hare and hound

The sports club has been a central hub for both cricket and football in Oughtibridge, with the Oughtibridge War Memorial Sports Club today standing as a testament to the village’s rich sporting history. The various clubs not only celebrate past glories but also looks to inspire current and future generations.

In the early 1990s under the guidance of local legend Bob Ullyett, the Oughtibridge Village Sunday football team evolved into a well-recognised team within Sheffield. Originally known as Burtonwood Hares (Hare and Hounds), the team underwent several name changes as it shifted locations across various pubs in the area, including Oughtibridge White Hart and Oughtibridge Village.

In the early 1990s under the guidance of local legend Bob Ullyett, the Oughtibridge Village Sunday football team evolved into a well-recognised team within Sheffield. Originally known as Burtonwood Hares (Hare and Hounds), the team underwent several name changes as it shifted locations across various pubs in the area, including Oughtibridge White Hart and Oughtibridge Village.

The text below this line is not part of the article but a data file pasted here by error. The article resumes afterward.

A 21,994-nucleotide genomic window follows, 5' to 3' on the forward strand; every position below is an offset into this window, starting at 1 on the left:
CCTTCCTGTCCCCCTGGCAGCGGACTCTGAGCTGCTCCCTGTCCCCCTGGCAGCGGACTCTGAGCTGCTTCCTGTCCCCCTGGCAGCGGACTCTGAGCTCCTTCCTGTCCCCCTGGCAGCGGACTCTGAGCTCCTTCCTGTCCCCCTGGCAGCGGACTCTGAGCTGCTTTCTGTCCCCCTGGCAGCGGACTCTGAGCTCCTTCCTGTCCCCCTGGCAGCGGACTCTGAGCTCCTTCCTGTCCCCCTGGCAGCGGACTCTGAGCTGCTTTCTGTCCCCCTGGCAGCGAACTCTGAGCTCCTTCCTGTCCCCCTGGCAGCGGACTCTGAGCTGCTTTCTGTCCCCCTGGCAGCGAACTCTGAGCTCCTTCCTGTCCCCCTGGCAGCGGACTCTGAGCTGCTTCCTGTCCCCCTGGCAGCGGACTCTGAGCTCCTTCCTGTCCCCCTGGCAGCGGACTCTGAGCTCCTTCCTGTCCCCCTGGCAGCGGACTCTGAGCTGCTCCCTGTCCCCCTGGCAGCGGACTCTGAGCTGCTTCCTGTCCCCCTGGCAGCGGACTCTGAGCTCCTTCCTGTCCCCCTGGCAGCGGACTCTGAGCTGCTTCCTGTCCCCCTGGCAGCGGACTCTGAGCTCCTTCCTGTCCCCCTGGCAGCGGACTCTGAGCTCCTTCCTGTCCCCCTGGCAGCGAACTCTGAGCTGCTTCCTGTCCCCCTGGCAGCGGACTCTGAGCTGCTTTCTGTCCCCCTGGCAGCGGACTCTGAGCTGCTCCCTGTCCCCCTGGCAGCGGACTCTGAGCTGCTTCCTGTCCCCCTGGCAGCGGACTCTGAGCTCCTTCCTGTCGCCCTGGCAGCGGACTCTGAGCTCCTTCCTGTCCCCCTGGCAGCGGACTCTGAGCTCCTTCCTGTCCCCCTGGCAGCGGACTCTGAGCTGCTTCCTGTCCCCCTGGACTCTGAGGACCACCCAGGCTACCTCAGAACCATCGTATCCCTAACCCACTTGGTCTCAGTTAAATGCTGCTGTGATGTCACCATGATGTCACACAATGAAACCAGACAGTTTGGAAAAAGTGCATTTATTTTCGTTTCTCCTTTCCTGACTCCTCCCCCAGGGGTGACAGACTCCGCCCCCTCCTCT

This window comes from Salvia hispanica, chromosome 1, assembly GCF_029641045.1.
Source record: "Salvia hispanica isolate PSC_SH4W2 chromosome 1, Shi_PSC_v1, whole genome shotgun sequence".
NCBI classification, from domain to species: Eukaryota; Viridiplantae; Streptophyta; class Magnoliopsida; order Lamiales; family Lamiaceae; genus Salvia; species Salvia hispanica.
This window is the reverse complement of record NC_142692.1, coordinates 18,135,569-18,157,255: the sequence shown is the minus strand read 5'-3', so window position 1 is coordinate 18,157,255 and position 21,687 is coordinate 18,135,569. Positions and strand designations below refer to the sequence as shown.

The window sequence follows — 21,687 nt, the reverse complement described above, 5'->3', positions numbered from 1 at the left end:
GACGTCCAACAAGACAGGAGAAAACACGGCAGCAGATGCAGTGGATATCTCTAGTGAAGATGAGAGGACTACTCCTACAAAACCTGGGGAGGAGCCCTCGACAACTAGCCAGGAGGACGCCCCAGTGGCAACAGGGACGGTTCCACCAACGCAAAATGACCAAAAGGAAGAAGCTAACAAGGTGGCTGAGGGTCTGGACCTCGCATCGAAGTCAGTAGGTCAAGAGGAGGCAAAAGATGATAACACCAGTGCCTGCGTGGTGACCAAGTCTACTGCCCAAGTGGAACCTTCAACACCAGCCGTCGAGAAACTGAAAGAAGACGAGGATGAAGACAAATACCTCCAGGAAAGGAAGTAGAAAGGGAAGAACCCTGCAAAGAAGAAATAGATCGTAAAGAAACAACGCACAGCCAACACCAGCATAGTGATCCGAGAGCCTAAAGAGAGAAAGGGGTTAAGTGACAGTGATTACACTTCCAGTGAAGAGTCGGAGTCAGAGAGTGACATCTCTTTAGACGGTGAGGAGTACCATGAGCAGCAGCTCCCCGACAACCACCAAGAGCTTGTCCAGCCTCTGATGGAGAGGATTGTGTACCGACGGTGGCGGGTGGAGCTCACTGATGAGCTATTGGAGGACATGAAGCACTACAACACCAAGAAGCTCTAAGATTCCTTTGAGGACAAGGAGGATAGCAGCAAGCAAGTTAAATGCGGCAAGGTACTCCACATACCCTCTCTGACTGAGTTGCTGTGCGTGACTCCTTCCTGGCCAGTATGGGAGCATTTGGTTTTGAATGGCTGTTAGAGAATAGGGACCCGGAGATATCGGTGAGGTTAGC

Under the management of former player and record goal scorer David Hudson, the club saw a turning point in 2010. Joining the Oughtibridge War Memorial fold in the 2013 season marked the beginning of the club’s most successful period. Their ascent through the divisions was marked by two Division 1 titles, including an unbeaten run in the 2013/14 season and a record-breaking 44-game unbeaten streak in the following season. Additional league successes came in the 2017/18 season, highlighted by Ross Brown’s unforgettable injury-time goals clinching the title.

The club’s pinnacle moments include two League cup triumphs at Bramall Lane in the 2014/15 and 2022/23 seasons, along with a merit league cup final win in 2018. Currently managed by local lads Ross Brown and Olly Black, Oughtibridge Village Sunday football team continues to build on its legacy of excellence within the Sheffield football community.